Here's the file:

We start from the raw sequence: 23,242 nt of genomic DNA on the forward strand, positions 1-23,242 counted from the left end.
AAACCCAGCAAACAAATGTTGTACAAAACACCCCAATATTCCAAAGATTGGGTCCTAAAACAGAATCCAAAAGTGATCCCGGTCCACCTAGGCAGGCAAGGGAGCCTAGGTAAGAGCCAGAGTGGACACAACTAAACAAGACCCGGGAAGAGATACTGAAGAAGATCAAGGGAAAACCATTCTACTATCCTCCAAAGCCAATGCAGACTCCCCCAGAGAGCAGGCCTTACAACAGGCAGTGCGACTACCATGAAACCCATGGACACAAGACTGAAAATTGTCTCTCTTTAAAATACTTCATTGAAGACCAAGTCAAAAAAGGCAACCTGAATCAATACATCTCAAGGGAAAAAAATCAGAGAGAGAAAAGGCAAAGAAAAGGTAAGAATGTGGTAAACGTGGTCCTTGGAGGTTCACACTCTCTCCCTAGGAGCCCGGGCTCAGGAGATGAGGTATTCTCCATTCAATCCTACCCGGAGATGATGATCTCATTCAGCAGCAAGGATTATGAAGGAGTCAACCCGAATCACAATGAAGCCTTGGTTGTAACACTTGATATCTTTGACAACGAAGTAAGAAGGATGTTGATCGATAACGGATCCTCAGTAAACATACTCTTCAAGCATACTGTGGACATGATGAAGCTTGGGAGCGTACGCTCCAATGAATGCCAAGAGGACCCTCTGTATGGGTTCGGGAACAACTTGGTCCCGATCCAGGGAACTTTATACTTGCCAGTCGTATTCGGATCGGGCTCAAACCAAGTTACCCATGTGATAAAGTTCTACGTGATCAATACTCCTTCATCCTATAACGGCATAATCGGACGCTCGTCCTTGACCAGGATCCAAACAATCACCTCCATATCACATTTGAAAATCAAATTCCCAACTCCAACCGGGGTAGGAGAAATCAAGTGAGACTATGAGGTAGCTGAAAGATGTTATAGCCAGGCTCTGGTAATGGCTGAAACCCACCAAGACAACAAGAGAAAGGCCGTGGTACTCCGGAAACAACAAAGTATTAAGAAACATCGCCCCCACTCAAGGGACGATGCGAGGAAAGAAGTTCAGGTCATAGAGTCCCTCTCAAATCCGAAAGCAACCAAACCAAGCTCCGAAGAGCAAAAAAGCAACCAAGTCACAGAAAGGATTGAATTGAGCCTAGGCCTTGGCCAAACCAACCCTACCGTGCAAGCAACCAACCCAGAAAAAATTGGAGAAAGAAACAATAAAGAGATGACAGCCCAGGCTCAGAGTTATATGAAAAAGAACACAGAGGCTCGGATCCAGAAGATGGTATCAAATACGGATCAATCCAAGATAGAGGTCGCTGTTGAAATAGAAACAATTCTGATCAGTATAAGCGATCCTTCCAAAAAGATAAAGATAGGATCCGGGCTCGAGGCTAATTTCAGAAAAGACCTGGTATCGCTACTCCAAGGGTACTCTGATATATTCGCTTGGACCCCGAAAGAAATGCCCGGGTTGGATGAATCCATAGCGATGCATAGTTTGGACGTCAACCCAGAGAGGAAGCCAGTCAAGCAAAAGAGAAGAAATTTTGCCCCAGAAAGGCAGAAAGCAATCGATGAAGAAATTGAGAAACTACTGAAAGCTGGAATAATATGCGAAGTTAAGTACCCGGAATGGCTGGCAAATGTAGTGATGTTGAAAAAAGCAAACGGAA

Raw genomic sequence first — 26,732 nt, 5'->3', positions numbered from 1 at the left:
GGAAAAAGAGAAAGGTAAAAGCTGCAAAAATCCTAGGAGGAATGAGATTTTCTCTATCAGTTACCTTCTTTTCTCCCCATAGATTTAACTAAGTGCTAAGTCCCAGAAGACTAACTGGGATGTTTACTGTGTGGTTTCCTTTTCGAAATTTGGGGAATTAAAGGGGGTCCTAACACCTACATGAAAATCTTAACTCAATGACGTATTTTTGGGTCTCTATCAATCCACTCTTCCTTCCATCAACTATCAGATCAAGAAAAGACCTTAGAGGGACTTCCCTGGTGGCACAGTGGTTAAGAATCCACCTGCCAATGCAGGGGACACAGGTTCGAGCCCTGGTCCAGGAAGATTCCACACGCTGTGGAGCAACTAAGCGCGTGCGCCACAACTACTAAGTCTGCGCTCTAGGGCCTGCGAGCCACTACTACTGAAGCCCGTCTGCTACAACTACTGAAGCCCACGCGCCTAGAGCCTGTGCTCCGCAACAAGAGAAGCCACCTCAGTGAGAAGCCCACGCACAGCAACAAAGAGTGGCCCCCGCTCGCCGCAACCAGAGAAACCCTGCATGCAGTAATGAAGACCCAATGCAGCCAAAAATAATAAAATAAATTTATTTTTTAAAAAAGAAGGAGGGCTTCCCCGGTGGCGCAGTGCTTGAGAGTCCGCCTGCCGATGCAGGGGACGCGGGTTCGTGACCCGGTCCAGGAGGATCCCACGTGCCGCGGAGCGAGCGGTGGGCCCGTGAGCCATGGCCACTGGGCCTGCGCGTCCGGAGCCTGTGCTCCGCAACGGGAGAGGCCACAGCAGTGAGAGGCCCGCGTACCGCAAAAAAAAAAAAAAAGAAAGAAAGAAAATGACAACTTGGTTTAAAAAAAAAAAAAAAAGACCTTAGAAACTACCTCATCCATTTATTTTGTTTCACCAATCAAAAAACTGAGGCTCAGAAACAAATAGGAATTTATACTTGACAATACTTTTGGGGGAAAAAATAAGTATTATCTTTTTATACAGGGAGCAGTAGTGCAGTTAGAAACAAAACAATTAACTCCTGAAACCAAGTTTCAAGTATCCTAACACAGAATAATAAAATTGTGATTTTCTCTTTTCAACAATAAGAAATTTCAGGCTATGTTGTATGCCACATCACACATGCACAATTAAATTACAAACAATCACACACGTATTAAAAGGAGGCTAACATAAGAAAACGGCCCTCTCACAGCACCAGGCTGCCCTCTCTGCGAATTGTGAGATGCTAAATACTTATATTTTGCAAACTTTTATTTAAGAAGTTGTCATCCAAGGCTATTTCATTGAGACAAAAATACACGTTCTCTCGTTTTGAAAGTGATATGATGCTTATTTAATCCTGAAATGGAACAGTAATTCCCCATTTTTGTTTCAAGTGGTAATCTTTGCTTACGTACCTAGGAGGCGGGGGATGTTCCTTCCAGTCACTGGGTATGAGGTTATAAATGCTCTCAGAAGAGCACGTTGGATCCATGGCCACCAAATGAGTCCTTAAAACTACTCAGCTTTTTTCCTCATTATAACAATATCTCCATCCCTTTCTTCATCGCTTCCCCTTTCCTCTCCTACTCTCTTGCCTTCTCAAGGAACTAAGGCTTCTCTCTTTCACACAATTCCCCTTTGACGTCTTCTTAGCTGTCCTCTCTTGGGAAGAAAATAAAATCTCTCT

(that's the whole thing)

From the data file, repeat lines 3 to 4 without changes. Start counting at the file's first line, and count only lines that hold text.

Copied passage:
Raw genomic sequence first — 26,732 nt, 5'->3', positions numbered from 1 at the left:
GGAAAAAGAGAAAGGTAAAAGCTGCAAAAATCCTAGGAGGAATGAGATTTTCTCTATCAGTTACCTTCTTTTCTCCCCATAGATTTAACTAAGTGCTAAGTCCCAGAAGACTAACTGGGATGTTTACTGTGTGGTTTCCTTTTCGAAATTTGGGGAATTAAAGGGGGTCCTAACACCTACATGAAAATCTTAACTCAATGACGTATTTTTGGGTCTCTATCAATCCACTCTTCCTTCCATCAACTATCAGATCAAGAAAAGACCTTAGAGGGACTTCCCTGGTGGCACAGTGGTTAAGAATCCACCTGCCAATGCAGGGGACACAGGTTCGAGCCCTGGTCCAGGAAGATTCCACACGCTGTGGAGCAACTAAGCGCGTGCGCCACAACTACTAAGTCTGCGCTCTAGGGCCTGCGAGCCACTACTACTGAAGCCCGTCTGCTACAACTACTGAAGCCCACGCGCCTAGAGCCTGTGCTCCGCAACAAGAGAAGCCACCTCAGTGAGAAGCCCACGCACAGCAACAAAGAGTGGCCCCCGCTCGCCGCAACCAGAGAAACCCTGCATGCAGTAATGAAGACCCAATGCAGCCAAAAATAATAAAATAAATTTATTTTTTAAAAAAGAAGGAGGGCTTCCCCGGTGGCGCAGTGCTTGAGAGTCCGCCTGCCGATGCAGGGGACGCGGGTTCGTGACCCGGTCCAGGAGGATCCCACGTGCCGCGGAGCGAGCGGTGGGCCCGTGAGCCATGGCCACTGGGCCTGCGCGTCCGGAGCCTGTGCTCCGCAACGGGAGAGGCCACAGCAGTGAGAGGCCCGCGTACCGCAAAAAAAAAAAAAAAGAAAGAAAGAAAATGACAACTTGGTTTAAAAAAAAAAAAAAAAGACCTTAGAAACTACCTCATCCATTTATTTTGTTTCACCAATCAAAAAACTGAGGCTCAGAAACAAATAGGAATTTATACTTGACAATACTTTTGGGGGAAAAAATAAGTATTATCTTTTTATACAGGGAGCAGTAGTGCAGTTAGAAACAAAACAATTAACTCCTGAAACCAAGTTTCAAGTATCCTAACACAGAATAATAAAATTGTGATTTTCTCTTTTCAACAATAAGAAATTTCAGGCTATGTTGTATGCCACATCACACATGCACAATTAAATTACAAACAATCACACACGTATTAAAAGGAGGCTAACATAAGAAAACGGCCCTCTCACAGCACCAGGCTGCCCTCTCTGCGAATTGTGAGATGCTAAATACTTATATTTTGCAAACTTTTATTTAAGAAGTTGTCATCCAAGGCTATTTCATTGAGACAAAAATACACGTTCTCTCGTTTTGAAAGTGATATGATGCTTATTTAATCCTGAAATGGAACAGTAATTCCCCATTTTTGTTTCAAGTGGTAATCTTTGCTTACGTACCTAGGAGGCGGGGGATGTTCCTTCCAGTCACTGGGTATGAGGTTATAAATGCTCTCAGAAGAGCACGTTGGATCCATGGCCACCAAATGAGTCCTTAAAACTACTCAGCTTTTTTCCTCATTATAACAATATCTCCATCCCTTTCTTCATCGCTTCCCCTTTCCTCTCCTACTCTCTTGCCTTCTCAAGGAACTAAGGCTTCTCTCTTTCACACAATTCCCCTTTGACGTCTTCTTAGCTGTCCTCTCTTGGGAAGAAAATAAAATCTCTCT